Identifying sources of metallic pollution to implement the WFD

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A new study has indicated that metallic pollutants in river basins have more sources than other dangerous substances. Sources include stormwater, industrial effluents, treated effluents, agricultural drainage, sediments, mining drainage and landfills.

The EU Water Framework Directive1 requires Member States to take actions to achieve good chemical and ecological status of surface and ground water by 2015. It has identified 33 priority substances plus 8 other pollutants that are harmful to ecosystems and aquatic systems and include cadmium, mercury, lead and nickel. As a starting point, Member States are required to identify all sources of emissions affecting water quality in river basins.

The study identified and assessed the main human sources of metallic substances in receiving waters and summarised research findings in this area.

The effects of stormwater on metal levels in water have increased with urbanisation. Levels of cadmium, lead, copper and zinc in stormwater can be as high as those found in raw sewage and wastewater treatment plant (WWTP) effluent. The atmosphere, traffic and building materials are the most significant sources of metals in stormwater. Traffic wastes from sources, such as brake linings and road dust, generate substantial metal levels in water run-off from roads, particularly zinc but also lead and cadmium. Building materials used in roof coverings affect concentrations of mainly copper, lead and zinc in roof run-off.

The influence of metals due to effluents from industry will vary with country because each Member State implements its own regulations on treatment before discharge into receiving waters.

Effluents from WWTPs contribute significantly to a wide range of metal concentrations. The source of these can be household products, commercial effluents (especially car washing) and drinking water. Although WWTPs reduce total levels of metals, a proportion of dissolved metals remains untreated, particularly nickel. Metal levels in drinking water are influenced by geological conditions, plumbing systems and purification processes. The sewage system itself gives rise to metal inputs due to copper sewage pipes and, if left for a long time, the sewage sediments can cause metals to remix in the water.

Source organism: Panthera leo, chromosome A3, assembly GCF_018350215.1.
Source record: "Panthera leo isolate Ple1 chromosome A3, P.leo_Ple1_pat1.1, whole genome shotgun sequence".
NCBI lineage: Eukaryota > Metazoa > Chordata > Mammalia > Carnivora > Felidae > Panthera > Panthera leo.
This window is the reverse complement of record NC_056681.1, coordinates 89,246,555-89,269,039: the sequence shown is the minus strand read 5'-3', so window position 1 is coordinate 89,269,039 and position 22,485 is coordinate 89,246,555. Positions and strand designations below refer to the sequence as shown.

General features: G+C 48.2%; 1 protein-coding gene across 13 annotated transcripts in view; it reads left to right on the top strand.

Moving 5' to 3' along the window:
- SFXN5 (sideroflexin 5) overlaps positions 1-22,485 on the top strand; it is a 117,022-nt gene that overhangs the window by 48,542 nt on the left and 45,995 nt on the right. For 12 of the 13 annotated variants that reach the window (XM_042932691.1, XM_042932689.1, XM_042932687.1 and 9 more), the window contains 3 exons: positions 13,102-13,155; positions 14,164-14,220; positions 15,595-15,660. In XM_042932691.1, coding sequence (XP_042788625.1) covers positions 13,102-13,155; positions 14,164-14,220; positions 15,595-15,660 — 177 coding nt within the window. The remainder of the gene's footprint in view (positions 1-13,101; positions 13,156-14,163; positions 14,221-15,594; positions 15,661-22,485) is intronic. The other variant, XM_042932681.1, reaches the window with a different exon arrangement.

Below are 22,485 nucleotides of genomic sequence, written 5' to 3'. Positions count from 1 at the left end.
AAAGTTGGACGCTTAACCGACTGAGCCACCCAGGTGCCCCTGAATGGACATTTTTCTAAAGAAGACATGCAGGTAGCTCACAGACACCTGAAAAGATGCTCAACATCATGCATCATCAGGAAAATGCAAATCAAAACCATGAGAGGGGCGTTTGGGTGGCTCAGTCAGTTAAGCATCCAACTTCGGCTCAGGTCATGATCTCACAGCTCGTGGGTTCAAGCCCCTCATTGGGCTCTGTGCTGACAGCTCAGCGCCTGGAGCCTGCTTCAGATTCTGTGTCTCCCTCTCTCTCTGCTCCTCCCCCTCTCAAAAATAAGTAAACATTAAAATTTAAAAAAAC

Agriculture is another source of metals. Phosphate fertilisers release both cadmium and zinc, whilst sewage sludge used as a fertiliser may be a source of nickel, cadmium and zinc.

The research listed several additional factors that can increase metal concentrations. Sediments are an integral part of water systems but also a potential source of metal pollutants. The contribution of sediments to metal concentrations in waters has been estimated to be 20 per cent for cadmium, 30 per cent for copper and 10 per cent for zinc. The mining industry can also emit metals into water from mine waste, such as tailings and mine water. Landfills contribute to metal concentrations due to rainwater flowing through waste that contains metals. Lastly, sporting activities such as boating, fishing and shooting, also contribute to metal concentrations.

The study has outlined several important sources of metallic pollutants. Further research is needed to evaluate the relative contributions of each source on a case-by-case basis and to investigate the influence of societal and environmental conditions, for example, by collecting data on household practices and rainfall specific to catchment areas.

  1. See: http://ec.europa.eu/environment/water/water-framework/index_en.html

Source: Chon, H., Ohandja, D. & Voulvoulis, N. (2010). Implementation of E.U. Water Framework Directive: source assessment of metallic substances at catchment levels. Journal of Environmental Monitoring. 12: 36-47.

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